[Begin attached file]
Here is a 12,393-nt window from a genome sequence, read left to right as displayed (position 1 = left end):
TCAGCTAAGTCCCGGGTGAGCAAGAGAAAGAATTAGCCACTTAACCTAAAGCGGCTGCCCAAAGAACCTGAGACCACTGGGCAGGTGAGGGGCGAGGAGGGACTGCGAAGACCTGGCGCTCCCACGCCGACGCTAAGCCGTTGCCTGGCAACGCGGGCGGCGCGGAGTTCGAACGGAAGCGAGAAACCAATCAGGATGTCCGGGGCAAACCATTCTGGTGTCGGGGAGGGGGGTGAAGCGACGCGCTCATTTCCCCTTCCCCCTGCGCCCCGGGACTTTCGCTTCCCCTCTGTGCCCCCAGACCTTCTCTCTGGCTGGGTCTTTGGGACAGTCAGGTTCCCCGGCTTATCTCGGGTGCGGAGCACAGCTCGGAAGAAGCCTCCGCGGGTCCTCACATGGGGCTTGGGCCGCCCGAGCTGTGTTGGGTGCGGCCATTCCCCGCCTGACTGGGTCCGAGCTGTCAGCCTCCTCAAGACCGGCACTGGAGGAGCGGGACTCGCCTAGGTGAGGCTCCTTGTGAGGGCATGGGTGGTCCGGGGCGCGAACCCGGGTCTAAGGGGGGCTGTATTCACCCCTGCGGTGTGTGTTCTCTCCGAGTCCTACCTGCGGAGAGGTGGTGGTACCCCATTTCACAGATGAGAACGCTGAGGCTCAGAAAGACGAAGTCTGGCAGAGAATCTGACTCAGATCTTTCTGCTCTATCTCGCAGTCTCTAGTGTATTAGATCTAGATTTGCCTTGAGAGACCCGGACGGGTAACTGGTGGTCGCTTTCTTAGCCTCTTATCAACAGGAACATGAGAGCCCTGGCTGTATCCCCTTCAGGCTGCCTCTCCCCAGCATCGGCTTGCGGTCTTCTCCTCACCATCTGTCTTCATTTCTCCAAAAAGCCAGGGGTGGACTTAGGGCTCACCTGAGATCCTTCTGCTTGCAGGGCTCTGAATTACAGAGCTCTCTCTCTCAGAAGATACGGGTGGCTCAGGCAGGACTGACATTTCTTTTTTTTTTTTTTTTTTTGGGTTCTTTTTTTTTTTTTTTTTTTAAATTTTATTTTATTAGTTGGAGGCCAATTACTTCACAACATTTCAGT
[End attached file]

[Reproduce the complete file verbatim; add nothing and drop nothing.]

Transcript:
Here is a 12,393-nt window from a genome sequence, read left to right as displayed (position 1 = left end):
TCAGCTAAGTCCCGGGTGAGCAAGAGAAAGAATTAGCCACTTAACCTAAAGCGGCTGCCCAAAGAACCTGAGACCACTGGGCAGGTGAGGGGCGAGGAGGGACTGCGAAGACCTGGCGCTCCCACGCCGACGCTAAGCCGTTGCCTGGCAACGCGGGCGGCGCGGAGTTCGAACGGAAGCGAGAAACCAATCAGGATGTCCGGGGCAAACCATTCTGGTGTCGGGGAGGGGGGTGAAGCGACGCGCTCATTTCCCCTTCCCCCTGCGCCCCGGGACTTTCGCTTCCCCTCTGTGCCCCCAGACCTTCTCTCTGGCTGGGTCTTTGGGACAGTCAGGTTCCCCGGCTTATCTCGGGTGCGGAGCACAGCTCGGAAGAAGCCTCCGCGGGTCCTCACATGGGGCTTGGGCCGCCCGAGCTGTGTTGGGTGCGGCCATTCCCCGCCTGACTGGGTCCGAGCTGTCAGCCTCCTCAAGACCGGCACTGGAGGAGCGGGACTCGCCTAGGTGAGGCTCCTTGTGAGGGCATGGGTGGTCCGGGGCGCGAACCCGGGTCTAAGGGGGGCTGTATTCACCCCTGCGGTGTGTGTTCTCTCCGAGTCCTACCTGCGGAGAGGTGGTGGTACCCCATTTCACAGATGAGAACGCTGAGGCTCAGAAAGACGAAGTCTGGCAGAGAATCTGACTCAGATCTTTCTGCTCTATCTCGCAGTCTCTAGTGTATTAGATCTAGATTTGCCTTGAGAGACCCGGACGGGTAACTGGTGGTCGCTTTCTTAGCCTCTTATCAACAGGAACATGAGAGCCCTGGCTGTATCCCCTTCAGGCTGCCTCTCCCCAGCATCGGCTTGCGGTCTTCTCCTCACCATCTGTCTTCATTTCTCCAAAAAGCCAGGGGTGGACTTAGGGCTCACCTGAGATCCTTCTGCTTGCAGGGCTCTGAATTACAGAGCTCTCTCTCTCAGAAGATACGGGTGGCTCAGGCAGGACTGACATTTCTTTTTTTTTTTTTTTTTTTGGGTTCTTTTTTTTTTTTTTTTTTTAAATTTTATTTTATTAGTTGGAGGCCAATTACTTCACAACATTTCAGT